For this test, a radioactive material is put into your vein (given IV). The dose of radiation is very low. The radioactive substance is drawn to damaged areas of bone throughout the body and shows up on the bone scan as "hot spots." These places could be cancer, or they could be caused by arthritis or other bone diseases. To find out, more tests may need to be done.
CT scan (computed tomography)
A CT (also known as a CAT scan) is a special type of x-ray. A series of pictures is taken from many angles. A computer combines the pictures to give a detailed image. For some scans, you may be asked to drink 1 or 2 pints of a liquid that outlines the intestine so that it looks different from any tumors. You might also have a harmless dye put into your vein (given IV). A few people are allergic and get hives. Rarely, more serious problems, like trouble breathing or low blood pressure, can occur. Be sure to tell your doctor if you have any allergies or have ever had trouble with any contrast material used for x-rays.
A CT scan can help tell if your prostate cancer has spread into lymph nodes in your pelvis. (Lymph nodes are a network of bean-sized collections of white blood cells that fight infection.) CT scans take longer than regular x-rays. You need to lie still on a table inside a ring-shaped machine. You might feel a bit confined by the ring you have to lie in while the pictures are being taken.
This test can sometimes tell whether prostate cancer has spread into nearby lymph nodes. If your prostate cancer has come back after treatment, the CT scan can often tell whether it is growing into other organs in your pelvis. CT scans are not as useful as MRIs for looking at the prostate gland itself.
MRI (magnetic resonance imaging)
This test is like a CT scan except that it uses radio waves and strong magnets instead of x-rays to make the pictures. The MRI gives a very clear picture to help the doctor see whether the cancer has spread to the seminal vesicles or other nearby structures. Because the scanners use magnets, people with pacemakers, certain heart valves, or other medical implants may not be able to get an MRI.
MRI scans take longer than CT scans – often up to an hour. During the scan you lie in a narrow tube which is confining and can upset some people. In order to get a better picture, many doctors will place a probe inside the rectum. It must stay in place for 30 to 45 minutes and can be uncomfortable. Like CT scans, a contrast dye might be put into your vein, but this is done less often.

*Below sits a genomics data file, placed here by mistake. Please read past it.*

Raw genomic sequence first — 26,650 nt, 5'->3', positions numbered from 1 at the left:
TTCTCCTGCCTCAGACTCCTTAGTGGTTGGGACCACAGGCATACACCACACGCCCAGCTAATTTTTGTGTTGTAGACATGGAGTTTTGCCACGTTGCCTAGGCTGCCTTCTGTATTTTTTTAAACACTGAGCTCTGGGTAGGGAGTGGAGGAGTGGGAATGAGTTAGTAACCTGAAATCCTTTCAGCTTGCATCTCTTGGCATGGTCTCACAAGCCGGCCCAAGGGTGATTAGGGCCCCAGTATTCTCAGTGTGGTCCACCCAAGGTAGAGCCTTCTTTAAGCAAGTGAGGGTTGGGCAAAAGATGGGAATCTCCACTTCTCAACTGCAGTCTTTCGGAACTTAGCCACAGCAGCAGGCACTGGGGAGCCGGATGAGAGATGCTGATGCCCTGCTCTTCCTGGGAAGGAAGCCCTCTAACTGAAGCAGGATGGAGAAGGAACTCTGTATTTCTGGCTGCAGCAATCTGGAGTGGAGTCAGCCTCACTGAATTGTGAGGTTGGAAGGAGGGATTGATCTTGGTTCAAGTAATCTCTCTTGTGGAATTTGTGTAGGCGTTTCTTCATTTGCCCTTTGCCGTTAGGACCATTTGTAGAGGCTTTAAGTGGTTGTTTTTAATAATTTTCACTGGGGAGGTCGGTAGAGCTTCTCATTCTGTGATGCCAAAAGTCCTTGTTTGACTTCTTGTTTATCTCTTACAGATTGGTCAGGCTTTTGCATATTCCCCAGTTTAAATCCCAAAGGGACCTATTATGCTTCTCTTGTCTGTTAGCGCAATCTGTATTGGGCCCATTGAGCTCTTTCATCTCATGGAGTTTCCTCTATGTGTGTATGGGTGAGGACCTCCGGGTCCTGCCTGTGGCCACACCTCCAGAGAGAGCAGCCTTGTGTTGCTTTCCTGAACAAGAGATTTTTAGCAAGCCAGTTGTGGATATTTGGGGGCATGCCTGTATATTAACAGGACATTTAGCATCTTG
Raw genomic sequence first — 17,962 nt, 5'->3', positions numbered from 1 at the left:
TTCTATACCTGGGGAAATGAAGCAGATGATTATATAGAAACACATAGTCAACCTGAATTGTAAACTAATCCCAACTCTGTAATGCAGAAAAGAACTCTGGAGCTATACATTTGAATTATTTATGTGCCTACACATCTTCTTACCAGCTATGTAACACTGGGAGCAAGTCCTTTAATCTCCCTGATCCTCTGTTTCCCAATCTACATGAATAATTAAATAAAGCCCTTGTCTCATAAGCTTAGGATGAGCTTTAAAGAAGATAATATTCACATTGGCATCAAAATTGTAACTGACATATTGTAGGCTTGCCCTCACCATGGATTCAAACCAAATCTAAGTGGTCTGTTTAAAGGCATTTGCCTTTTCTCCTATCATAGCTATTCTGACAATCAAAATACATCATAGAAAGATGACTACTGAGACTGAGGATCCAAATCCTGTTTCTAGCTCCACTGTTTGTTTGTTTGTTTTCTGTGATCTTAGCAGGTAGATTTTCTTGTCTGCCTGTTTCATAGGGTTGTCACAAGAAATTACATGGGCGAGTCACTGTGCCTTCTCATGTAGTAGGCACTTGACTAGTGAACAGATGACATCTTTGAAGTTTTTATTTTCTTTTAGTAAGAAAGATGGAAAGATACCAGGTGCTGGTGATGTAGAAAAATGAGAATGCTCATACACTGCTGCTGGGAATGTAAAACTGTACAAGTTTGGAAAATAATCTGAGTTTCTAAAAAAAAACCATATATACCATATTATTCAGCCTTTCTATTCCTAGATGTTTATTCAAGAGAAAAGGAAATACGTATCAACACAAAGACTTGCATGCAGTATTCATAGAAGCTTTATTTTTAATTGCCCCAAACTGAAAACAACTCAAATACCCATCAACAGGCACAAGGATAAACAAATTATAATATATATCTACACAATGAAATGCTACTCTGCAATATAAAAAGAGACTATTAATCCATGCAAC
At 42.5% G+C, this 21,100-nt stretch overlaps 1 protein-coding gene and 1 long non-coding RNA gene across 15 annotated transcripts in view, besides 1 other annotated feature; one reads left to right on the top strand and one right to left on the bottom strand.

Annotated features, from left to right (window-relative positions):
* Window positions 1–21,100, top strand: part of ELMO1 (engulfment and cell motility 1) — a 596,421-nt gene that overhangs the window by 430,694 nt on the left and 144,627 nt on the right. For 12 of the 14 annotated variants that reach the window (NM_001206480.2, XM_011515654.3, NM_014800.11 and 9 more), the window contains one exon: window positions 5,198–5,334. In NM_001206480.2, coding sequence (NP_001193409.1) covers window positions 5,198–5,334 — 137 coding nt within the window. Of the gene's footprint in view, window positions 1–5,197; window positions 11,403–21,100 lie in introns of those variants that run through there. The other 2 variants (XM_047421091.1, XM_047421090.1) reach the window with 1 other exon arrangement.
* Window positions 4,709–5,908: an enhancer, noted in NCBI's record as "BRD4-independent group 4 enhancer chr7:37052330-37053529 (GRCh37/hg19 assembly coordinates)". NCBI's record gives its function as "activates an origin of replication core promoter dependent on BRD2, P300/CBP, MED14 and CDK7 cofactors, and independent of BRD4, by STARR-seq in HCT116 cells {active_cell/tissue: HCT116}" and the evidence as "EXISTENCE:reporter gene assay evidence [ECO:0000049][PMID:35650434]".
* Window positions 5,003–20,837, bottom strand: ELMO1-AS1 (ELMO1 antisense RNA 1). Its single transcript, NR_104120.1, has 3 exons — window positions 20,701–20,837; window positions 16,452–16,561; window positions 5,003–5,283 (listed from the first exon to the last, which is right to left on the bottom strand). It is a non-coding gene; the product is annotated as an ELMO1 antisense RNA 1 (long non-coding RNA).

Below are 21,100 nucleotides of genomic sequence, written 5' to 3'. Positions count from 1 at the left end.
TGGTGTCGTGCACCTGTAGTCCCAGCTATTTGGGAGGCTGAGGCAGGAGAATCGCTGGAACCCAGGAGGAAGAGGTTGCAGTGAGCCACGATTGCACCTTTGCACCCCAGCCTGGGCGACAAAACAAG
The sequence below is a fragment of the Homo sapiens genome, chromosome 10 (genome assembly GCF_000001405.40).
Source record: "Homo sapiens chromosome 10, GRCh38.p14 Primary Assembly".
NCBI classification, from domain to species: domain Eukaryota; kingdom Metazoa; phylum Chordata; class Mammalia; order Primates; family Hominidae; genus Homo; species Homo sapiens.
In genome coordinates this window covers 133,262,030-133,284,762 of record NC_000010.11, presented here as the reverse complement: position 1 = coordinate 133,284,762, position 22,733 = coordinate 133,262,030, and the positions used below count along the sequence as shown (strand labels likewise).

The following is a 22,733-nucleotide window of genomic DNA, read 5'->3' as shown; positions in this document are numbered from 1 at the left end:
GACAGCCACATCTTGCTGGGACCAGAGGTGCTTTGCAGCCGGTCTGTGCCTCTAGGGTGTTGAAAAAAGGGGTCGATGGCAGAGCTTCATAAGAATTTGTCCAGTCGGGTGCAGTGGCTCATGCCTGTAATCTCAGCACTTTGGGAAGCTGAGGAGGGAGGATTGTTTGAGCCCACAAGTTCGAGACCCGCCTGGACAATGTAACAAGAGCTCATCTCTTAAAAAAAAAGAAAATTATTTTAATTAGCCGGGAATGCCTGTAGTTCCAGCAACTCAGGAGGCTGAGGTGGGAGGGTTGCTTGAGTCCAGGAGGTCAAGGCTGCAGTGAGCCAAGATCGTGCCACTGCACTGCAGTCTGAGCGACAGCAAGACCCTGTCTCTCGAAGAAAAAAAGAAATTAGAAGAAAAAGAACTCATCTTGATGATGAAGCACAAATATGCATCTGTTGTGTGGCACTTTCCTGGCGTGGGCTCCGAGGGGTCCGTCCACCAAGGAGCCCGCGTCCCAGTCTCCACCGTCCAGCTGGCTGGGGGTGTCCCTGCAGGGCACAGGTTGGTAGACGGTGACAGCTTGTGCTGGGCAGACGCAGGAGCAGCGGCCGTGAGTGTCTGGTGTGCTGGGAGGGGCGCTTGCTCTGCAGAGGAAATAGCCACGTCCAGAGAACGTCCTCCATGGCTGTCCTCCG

Like the bone scan, the ProstaScint scan uses low levels of a radioactive substance to find cancer that has spread beyond the prostate. The substance is put into your vein and is drawn to prostate cells anywhere in the body. You will be asked to lie on a table while a special camera takes pictures of your body. This is usually done about half an hour after the injection and again 3 to 5 days later.
This test can find the spread of prostate cancer to lymph nodes and other organs, although it is not as helpful for looking at the area around the prostate itself. Doctors are not yet sure how useful this test is and most don't use it for men who have just been diagnosed with prostate cancer.
Lymph node biopsy
In a lymph node biopsy, one or more lymph nodes are removed to see if they contain cancer cells. If your cancer has spread to nearby lymph nodes, surgery to cure the cancer is usually not an option and the doctor will look at other treatment choices. Lymph node biopsies are rarely done unless your doctor is concerned that the cancer has spread. There are different types of biopsies.
The surgeon might remove lymph nodes through a cut (incision) in the lower part of the belly (abdomen). This biopsy is often done during the operation to remove the prostate. In some cases, the lymph nodes are looked at in the lab while you are still asleep (under anesthesia). The results will help the surgeon decide whether or not to go on with the surgery. If the nodes contain cancer, the operation might be stopped. This is because taking out the prostate would be unlikely to cure the cancer, but it could still cause serious problems or side effects. But more often, the prostate is removed even if the lymph nodes contain cancer.
A laparoscope is a long, thin tube with a small camera on the end. It is put into the belly (abdomen) through a small cut (incision) in the skin to let the surgeon see inside without making a large cut. Other small cuts are made to put in long instruments to remove lymph nodes. Recovery usually takes only 1 or 2 days and there is very little scarring from this operation. This method is not common, but it is sometimes used when a man is not having surgery, for instance for men who choose treatment with radiation.
Fine needle aspiration (FNA)
If a CT or MRI scan shows that lymph nodes near the prostate seem to be swollen, a sample of cells may be taken by doing a fine needle aspiration (FNA). The doctor first numbs the skin and then uses the CT scan to guide a long, thin (fine) needle through the skin and into the lymph nodes. This is an outpatient procedure and you can go home a few hours later.
Last Medical Review: 03/09/2012
Last Revised: 01/17/2013